Poston was different, Poston was personal. Poston is where my family was sent after they had been labeled enemies of their own country. Poston was where their lives were changed forever.
We drove across the Colorado River at Blythe and then turned north, through long fields and past dirt roads and irrigation ditches. It was a smooth 102 degrees under the desert sun, and mountains reached toward that clear, round sky to the east and west. There was nothing but a two-lane highway, some trailers and the occasional old, weathered building.
Poston now is not much. It’s in a river valley, trapped between the water and the austere beauty of the desert. There’s a gas station, a post office and a fire station. Fields fed by waters from the Colorado stretch away and turn the desert green.
There’s a monument by the road, though. A towering sculpture with metal plaques marking the concentration camp, put up by those who had lived through it with the help of the Colorado River Indian Tribes, on whose reservation the federal government built a prison. There were paper cranes, names engraved into stone and metal, poems, memories and reminders of what had happened. The Colorado River Indian Tribes are in the process of building a museum to commemorate the event.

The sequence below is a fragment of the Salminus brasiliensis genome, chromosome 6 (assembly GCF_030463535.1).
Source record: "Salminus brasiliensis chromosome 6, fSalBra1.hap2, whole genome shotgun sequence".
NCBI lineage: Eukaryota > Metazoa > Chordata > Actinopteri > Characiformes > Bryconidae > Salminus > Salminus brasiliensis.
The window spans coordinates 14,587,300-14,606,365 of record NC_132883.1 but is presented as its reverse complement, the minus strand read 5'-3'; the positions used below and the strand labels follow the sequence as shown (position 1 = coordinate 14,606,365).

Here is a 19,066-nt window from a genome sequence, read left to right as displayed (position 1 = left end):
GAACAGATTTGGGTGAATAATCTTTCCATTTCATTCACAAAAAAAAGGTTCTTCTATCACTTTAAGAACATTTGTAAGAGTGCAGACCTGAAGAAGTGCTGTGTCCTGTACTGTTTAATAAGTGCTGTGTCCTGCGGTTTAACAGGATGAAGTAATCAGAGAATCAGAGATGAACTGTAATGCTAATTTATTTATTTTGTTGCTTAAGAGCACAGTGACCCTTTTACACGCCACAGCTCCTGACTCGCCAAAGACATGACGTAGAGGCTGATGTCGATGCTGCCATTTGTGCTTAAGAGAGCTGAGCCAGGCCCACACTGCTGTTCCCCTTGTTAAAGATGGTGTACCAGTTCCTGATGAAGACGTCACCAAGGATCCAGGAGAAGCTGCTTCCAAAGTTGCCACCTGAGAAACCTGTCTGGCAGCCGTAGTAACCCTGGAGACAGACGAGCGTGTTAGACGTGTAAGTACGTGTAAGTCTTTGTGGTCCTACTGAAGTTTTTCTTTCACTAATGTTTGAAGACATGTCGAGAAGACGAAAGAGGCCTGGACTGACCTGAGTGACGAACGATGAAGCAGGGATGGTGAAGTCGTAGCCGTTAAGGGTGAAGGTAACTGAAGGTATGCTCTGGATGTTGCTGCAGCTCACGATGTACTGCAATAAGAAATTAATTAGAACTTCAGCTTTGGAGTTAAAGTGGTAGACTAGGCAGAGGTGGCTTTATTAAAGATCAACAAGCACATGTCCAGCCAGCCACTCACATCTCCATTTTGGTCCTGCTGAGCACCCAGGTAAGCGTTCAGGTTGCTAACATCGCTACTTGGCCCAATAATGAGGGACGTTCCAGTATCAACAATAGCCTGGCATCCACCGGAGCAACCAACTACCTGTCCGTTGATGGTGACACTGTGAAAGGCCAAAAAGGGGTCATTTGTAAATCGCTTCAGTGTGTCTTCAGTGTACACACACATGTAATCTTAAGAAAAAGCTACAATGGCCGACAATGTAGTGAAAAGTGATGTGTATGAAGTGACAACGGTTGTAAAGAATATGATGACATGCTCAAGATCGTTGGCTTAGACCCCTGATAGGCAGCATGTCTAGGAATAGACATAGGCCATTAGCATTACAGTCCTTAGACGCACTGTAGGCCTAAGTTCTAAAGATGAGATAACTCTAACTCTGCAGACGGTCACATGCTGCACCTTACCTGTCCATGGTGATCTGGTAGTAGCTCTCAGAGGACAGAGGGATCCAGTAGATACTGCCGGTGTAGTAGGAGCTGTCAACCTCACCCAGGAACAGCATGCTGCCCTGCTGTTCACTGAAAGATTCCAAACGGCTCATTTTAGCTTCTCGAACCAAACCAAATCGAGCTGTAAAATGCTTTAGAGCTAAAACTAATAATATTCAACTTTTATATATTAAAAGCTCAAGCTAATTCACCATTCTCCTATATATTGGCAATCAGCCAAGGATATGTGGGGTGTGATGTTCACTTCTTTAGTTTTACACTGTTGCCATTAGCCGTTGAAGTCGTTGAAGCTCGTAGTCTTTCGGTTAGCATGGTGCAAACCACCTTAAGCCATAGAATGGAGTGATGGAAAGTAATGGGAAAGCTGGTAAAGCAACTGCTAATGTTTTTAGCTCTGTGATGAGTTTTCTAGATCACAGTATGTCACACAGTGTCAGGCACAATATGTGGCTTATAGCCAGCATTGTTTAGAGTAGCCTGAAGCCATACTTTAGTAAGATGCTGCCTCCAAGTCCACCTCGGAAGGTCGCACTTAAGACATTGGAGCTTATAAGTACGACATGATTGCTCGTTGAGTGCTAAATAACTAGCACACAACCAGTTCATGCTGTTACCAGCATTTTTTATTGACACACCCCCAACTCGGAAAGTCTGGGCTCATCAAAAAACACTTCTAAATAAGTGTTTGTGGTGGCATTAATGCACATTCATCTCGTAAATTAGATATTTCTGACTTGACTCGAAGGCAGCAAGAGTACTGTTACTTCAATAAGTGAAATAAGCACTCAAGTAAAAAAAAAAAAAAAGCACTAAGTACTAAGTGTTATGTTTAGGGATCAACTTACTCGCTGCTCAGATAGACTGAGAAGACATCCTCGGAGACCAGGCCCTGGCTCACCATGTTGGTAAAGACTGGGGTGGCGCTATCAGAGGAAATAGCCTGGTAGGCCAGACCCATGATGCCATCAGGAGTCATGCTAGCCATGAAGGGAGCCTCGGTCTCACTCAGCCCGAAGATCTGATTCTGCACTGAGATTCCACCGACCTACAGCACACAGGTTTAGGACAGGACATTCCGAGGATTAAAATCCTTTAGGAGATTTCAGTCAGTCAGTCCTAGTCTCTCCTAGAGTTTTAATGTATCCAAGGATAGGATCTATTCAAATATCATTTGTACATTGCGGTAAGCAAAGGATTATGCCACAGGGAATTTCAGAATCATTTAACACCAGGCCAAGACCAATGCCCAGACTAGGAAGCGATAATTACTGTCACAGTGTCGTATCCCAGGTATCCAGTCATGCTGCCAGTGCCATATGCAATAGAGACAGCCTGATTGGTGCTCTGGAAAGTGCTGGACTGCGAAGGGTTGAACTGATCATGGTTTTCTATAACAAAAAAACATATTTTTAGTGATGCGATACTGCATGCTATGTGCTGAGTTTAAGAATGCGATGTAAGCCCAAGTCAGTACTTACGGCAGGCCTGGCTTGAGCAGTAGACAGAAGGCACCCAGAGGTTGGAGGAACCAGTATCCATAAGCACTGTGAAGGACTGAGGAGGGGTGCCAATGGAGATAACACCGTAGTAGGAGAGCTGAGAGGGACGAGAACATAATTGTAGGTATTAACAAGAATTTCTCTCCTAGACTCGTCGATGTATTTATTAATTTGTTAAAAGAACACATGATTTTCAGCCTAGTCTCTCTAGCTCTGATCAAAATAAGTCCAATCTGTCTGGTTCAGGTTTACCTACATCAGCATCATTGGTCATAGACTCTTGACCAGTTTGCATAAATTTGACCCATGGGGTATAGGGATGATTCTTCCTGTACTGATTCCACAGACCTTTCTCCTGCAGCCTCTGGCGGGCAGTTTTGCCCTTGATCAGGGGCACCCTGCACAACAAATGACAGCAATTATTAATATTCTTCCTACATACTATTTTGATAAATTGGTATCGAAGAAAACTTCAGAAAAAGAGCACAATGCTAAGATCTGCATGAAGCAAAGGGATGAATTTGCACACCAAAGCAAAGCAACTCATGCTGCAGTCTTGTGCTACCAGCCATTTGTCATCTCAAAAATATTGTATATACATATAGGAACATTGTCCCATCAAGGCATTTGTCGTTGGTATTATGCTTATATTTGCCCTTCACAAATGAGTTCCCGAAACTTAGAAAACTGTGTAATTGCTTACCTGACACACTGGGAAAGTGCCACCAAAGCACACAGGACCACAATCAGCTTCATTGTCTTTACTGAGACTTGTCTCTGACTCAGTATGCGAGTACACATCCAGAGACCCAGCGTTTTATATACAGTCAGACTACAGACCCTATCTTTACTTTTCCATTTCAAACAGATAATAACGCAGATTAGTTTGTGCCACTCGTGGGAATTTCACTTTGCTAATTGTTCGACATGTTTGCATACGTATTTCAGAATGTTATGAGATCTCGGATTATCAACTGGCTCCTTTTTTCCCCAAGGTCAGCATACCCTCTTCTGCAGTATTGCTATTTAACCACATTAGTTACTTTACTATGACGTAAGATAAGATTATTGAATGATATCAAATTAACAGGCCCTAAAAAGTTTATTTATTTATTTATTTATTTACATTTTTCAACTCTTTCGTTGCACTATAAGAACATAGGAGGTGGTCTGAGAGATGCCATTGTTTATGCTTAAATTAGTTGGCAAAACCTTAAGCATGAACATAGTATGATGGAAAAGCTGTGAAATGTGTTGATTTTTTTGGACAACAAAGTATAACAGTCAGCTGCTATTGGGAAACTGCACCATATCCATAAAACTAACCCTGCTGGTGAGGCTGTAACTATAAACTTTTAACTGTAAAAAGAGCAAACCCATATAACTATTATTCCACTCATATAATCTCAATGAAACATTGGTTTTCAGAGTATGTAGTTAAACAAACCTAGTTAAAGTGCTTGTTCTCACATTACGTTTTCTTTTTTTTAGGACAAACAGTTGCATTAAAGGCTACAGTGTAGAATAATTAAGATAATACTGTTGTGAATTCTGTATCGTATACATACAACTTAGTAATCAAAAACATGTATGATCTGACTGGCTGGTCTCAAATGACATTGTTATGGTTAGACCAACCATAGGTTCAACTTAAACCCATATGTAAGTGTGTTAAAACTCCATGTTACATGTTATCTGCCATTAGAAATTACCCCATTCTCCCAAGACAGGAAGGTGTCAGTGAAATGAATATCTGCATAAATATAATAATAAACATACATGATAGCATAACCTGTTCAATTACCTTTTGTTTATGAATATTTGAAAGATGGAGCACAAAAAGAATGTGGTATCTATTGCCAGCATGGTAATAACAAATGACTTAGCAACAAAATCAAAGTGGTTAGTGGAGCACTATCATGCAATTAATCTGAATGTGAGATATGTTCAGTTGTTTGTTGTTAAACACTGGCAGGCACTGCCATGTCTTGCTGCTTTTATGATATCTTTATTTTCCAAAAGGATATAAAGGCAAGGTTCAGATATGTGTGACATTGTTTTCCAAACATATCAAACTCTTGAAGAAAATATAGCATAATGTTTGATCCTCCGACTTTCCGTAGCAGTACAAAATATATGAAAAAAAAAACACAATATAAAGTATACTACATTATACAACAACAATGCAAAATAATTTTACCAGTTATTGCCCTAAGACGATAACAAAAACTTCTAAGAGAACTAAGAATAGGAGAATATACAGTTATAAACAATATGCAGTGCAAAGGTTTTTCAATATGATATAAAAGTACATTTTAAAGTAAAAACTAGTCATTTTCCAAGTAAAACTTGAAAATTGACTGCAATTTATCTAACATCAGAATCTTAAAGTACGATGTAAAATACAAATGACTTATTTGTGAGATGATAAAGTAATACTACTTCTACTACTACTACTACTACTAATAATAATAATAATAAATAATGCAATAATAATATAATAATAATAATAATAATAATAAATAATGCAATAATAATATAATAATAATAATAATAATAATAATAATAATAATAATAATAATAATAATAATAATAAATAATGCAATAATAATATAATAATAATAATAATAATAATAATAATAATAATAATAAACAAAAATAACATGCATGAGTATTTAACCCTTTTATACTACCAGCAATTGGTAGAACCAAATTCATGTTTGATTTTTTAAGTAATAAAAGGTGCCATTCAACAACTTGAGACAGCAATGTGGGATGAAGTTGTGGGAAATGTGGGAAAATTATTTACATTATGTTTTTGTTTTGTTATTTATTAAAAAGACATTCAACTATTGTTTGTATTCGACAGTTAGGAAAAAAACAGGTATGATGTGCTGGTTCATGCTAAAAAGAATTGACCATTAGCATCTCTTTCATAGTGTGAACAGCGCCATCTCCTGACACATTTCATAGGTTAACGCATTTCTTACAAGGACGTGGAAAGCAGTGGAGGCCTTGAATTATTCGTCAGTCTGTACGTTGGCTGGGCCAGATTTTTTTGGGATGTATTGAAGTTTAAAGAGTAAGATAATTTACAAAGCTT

We kept exploring, looking for some material sign of the tar paper city that had housed 17,814 Japanese Americans during World War II. The desert was empty. We scrolled through maps and drove along dirt backroads, looking for something, anything, that remained. It seemed as if everything that had been the camp had been swallowed up by irrigated fields. As if Poston, the internment camp and prison, had been erased from the landscape.
But the place does not so easily forget. Ruins remain, the material past is not so easily banished.
We finally found a collection of buildings fenced in with palm trees. There were crumbling adobe structures with graffiti and murals painted over old plaster. Beams and chicken wire stuck out from holes in walls. Doorways sagged between broken cement walkways and long, abandoned, single-story structures. There were no plaques, no signs, just buildings abandoned and fenced off in the desert. We wondered if this really was a piece of Poston.
There was a great adobe structure near the center. Its roof was gone and its floor was littered with rusting nails and bits of charcoal. We looked at it in the beating desert heat, standing broken above the surrounding fields. It was quiet, empty, forgotten. But it was not nameless. On the outside of the southwest wall, words were etched into a stone.
Poston Elementary School. Unit 1.
This was it.
We looked at the rest of the buildings and considered their past. This had been a prison. This wasn’t a monument or an empty field, but a piece of the past left standing and forsaken. This is where thousands of families had been imprisoned. This is where my family had been imprisoned. We left when the heat finally chased us off, and we drove along dirt roads, past fields and canals and out to the twisting Colorado River.